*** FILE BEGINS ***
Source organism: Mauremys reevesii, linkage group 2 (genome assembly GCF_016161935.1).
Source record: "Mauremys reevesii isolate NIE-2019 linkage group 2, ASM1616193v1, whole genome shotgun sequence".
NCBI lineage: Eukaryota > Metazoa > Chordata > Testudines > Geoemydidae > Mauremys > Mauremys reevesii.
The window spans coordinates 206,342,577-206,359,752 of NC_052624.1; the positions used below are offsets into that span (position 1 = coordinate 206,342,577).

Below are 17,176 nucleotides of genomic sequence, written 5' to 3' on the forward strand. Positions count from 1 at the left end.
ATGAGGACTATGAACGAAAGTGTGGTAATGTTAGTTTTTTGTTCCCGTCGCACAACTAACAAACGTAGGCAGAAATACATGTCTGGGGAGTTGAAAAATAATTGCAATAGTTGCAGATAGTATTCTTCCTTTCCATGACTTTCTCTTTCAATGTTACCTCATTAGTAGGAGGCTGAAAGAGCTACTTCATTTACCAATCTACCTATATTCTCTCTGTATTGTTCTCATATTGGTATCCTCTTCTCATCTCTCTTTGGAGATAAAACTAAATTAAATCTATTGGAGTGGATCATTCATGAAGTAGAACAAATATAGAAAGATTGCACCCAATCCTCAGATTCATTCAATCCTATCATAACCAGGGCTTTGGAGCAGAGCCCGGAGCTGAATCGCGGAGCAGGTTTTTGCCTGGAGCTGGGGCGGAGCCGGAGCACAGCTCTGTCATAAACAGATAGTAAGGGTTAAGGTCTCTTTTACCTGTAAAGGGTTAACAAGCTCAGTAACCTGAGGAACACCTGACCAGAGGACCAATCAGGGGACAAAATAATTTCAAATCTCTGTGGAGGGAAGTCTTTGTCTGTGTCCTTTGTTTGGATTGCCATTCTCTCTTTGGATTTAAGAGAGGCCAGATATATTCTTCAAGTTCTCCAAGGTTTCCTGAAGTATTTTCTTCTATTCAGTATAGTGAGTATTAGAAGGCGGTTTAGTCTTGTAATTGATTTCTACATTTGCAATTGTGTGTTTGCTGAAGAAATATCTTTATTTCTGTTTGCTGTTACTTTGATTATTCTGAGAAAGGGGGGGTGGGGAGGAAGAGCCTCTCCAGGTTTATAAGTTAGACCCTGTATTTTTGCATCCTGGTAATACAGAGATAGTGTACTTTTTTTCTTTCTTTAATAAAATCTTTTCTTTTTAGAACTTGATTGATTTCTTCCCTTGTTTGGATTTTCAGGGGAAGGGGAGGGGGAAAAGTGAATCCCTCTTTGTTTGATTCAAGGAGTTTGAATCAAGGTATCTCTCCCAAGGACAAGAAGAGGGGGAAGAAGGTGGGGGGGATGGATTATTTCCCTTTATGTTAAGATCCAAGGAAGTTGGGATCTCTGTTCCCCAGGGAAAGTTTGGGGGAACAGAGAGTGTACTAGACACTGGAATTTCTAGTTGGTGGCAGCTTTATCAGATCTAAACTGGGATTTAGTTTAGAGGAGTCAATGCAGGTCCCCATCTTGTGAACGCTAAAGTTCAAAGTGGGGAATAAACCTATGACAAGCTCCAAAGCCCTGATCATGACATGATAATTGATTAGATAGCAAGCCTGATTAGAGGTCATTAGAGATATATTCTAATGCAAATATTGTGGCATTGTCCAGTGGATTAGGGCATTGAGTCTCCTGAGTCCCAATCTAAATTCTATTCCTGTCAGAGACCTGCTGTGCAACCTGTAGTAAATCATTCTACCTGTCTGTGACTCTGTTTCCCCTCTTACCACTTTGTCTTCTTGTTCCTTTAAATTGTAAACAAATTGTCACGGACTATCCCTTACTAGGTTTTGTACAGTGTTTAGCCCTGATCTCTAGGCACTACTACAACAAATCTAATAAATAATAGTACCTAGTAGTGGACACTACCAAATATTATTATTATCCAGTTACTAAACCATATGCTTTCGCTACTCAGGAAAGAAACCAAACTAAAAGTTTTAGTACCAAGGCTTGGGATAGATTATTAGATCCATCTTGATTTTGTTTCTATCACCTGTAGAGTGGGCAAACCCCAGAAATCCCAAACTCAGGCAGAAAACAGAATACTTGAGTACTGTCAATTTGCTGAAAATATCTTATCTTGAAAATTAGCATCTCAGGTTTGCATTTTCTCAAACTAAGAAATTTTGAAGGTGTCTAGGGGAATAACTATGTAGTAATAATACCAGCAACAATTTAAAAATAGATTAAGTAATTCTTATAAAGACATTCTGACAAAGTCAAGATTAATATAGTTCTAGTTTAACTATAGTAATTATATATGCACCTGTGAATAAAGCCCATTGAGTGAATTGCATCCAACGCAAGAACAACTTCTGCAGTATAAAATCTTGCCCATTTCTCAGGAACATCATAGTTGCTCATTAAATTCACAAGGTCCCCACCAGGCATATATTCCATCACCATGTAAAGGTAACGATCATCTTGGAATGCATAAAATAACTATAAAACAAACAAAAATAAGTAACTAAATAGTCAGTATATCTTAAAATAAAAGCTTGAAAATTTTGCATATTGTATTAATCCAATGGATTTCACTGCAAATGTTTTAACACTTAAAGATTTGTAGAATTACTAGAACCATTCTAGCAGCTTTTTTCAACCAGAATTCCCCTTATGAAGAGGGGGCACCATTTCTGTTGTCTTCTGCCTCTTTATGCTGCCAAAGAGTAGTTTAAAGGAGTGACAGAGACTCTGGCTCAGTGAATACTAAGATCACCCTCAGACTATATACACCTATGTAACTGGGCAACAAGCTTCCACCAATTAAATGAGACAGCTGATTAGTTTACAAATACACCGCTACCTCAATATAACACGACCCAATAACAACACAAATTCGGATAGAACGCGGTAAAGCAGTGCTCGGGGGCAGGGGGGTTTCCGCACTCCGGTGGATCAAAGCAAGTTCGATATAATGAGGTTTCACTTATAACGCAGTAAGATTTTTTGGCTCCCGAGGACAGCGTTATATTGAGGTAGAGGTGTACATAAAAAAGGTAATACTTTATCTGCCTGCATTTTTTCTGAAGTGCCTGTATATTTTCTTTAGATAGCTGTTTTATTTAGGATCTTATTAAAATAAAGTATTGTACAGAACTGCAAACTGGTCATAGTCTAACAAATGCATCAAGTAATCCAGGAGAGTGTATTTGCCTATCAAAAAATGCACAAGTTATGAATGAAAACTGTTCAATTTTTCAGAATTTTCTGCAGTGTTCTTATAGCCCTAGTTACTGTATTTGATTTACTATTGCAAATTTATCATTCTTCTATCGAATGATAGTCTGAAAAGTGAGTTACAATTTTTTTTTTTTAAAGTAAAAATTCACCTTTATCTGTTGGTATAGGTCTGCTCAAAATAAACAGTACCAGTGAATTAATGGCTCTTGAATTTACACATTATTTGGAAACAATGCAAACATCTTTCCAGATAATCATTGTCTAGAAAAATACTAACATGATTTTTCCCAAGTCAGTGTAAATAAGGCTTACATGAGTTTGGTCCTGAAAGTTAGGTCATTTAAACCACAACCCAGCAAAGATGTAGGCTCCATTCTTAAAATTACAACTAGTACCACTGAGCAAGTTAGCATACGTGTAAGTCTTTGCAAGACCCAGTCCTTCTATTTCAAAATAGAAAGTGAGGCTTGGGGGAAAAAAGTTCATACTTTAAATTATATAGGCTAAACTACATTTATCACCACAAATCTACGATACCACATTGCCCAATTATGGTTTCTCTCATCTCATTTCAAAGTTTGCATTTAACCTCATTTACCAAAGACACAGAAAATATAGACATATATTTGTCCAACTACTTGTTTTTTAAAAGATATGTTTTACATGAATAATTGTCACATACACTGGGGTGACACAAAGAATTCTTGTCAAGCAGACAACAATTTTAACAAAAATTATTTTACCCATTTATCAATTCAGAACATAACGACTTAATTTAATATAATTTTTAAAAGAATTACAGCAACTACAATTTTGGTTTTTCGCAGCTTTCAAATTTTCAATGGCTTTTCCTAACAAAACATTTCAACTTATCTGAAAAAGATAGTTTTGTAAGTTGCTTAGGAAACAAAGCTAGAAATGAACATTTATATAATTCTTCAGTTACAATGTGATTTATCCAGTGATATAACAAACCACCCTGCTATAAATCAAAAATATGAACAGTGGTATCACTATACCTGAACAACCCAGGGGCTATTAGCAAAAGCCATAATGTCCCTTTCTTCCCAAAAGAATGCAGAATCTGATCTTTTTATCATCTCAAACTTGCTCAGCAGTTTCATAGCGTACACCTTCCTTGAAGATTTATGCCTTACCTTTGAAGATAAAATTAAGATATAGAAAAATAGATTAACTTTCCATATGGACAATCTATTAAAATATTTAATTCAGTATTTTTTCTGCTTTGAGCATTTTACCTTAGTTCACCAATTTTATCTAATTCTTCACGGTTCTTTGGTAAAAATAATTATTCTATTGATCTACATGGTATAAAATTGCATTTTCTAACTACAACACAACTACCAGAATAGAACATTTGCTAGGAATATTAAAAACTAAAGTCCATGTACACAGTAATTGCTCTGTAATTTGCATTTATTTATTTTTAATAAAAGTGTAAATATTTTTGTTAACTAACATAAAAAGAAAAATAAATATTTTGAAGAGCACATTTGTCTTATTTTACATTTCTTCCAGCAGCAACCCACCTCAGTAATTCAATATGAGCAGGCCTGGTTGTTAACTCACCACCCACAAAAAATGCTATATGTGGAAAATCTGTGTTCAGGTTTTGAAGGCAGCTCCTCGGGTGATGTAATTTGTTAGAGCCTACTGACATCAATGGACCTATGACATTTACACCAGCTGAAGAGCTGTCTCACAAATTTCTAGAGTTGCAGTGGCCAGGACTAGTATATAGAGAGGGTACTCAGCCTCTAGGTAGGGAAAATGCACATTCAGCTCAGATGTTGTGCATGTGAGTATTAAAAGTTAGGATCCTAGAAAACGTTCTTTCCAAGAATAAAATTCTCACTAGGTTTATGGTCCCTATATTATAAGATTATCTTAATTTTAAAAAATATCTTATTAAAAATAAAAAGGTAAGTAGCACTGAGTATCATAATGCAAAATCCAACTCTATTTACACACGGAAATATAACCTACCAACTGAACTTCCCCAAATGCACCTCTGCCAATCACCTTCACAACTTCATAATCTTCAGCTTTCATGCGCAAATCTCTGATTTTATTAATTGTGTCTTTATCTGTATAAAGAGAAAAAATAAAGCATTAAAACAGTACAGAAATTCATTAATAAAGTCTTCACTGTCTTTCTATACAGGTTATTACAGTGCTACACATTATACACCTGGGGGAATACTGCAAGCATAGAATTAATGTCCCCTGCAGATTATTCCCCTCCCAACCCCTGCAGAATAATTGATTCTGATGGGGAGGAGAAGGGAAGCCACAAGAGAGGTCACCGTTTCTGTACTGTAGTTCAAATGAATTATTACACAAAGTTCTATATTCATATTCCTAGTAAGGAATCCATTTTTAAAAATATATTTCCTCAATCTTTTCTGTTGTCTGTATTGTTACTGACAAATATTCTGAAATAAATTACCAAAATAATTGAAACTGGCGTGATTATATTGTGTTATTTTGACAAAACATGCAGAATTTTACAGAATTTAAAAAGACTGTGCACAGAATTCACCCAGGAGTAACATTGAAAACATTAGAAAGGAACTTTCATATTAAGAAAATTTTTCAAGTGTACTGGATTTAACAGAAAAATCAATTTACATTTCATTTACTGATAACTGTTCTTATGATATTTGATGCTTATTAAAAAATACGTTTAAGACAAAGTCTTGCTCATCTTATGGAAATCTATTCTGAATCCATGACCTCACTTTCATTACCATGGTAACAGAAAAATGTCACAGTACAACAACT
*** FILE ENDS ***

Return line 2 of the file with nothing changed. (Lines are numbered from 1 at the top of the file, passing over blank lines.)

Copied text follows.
Source record: "Mauremys reevesii isolate NIE-2019 linkage group 2, ASM1616193v1, whole genome shotgun sequence".